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What REALLY Happens When Women Lose Their Period

Exercising everyday? Crushing your macros? Getting compliments on how “great” you look? You are the picture of health, and yet you haven’t had your period in nearly a year. How could this be? You’re doing everything right.

You clearly are healthy. Or are you?

Too Much of a Good Thing

About 3 to 5 percent of all women suffer from amenorrhea. Amenorrhea is the loss of menstrual cycle for more than three months (or an irregular cycle for six months) [1,2]. The most obvious symptom is lack of a period. There are a few different causes of amenorrhea. For exercising women the most common reason is functional hypothalamic amenorrhea (FHA).

Half of exercising women have been found to have abnormal periods (compared to 4.2 percent in sedentary women) and 33.7 percent of exercising women were amenorrheic [3].

If Exercise Is Healthy Then What’s Going On?

Causes of functional hypothalamic amenorrhea include stress (psychological and physiological), dieting, vigorous exercise or chronic illness. There is a lot of evidence that show that exercising women with chronic energy deficiency end up with amenorrhea. This chronic energy deficiency can be from a lot of exercise, not enough calories or a combination of both from either exercise, or not enough food intake.

In fact, menstrual dysfunction in young exercising women is so common along with two other symptoms has a name “the female athlete triad” (more on that in a bit).

Technically there are three subtypes of FHA: weight loss-related, stress-related, and exercise-related amenorrhea. In many cases all three (weight loss, stress and exercise) combine to cause FHA, though usually all three are present in most women experiencing FHA.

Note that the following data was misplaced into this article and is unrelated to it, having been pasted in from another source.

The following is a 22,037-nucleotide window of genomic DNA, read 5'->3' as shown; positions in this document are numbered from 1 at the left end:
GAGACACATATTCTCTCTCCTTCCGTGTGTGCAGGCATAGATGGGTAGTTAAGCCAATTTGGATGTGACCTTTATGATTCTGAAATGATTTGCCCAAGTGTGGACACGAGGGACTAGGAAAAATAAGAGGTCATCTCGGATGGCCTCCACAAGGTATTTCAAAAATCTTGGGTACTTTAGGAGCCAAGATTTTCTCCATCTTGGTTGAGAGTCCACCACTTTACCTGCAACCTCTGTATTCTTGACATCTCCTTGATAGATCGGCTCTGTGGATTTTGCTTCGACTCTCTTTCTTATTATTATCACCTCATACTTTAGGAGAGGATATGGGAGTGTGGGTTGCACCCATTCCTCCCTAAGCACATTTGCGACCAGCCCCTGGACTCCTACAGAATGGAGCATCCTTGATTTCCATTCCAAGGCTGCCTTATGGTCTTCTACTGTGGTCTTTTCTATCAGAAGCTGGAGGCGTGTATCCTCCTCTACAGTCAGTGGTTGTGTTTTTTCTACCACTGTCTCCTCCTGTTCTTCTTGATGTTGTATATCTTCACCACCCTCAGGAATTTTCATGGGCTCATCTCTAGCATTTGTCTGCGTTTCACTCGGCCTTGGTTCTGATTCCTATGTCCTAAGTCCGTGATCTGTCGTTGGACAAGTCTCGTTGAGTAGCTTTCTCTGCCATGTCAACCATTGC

Recent research suggest psychological stress, physiological stress (including low body fat) and genetics also play a role [2,4]. The key driver is caloric deficit where energy intake is inadequate to compensate for energy expenditure, however you might get there [5].

Biologically, it is very important that women (human females) don’t get pregnant if there isn’t enough food (a.k.a. calories) available to them. This is because humans have a hemochorial placenta, which means the fetus has control over the mother’s hormones — not the mother. That’s right: the fetus is driving the hormonal bus, and all it cares about is its survival. What this means for mothers-to-be is that, before getting pregnant, it’s important that they are in a situation where they can survive this pregnancy.

By the way, that fetal control is the reason why you get a period at all. Most other mammals reabsorb the endometrium, but not humans. We naturally get rid of it because any implanted fetuses that didn’t survive would still have some control over the maternal circulation [6].

What Is FHA, Exactly?

FHA is the loss of menstrual cycle due to a specific hormonal disruption. Did you know that the hormones that regulate ovulation are incredibly sensitive to energy balance — short term and even long term, through how much body fat do you have?

A Closer Look at Hormones

In both men and women, the hypothalamic-pituitary-gonadal (HPG) axis is the cooperative functioning of three endocrine glands. First, the hypothalamus releases gonadotropin releasing hormone (GnRH). This tells the pituitary (anterior pituitary gland) to release luteinizing hormone (LH) and follicular stimulating hormone (FSH). LH and FSH then act on the gonads (a.k.a. testes or ovaries).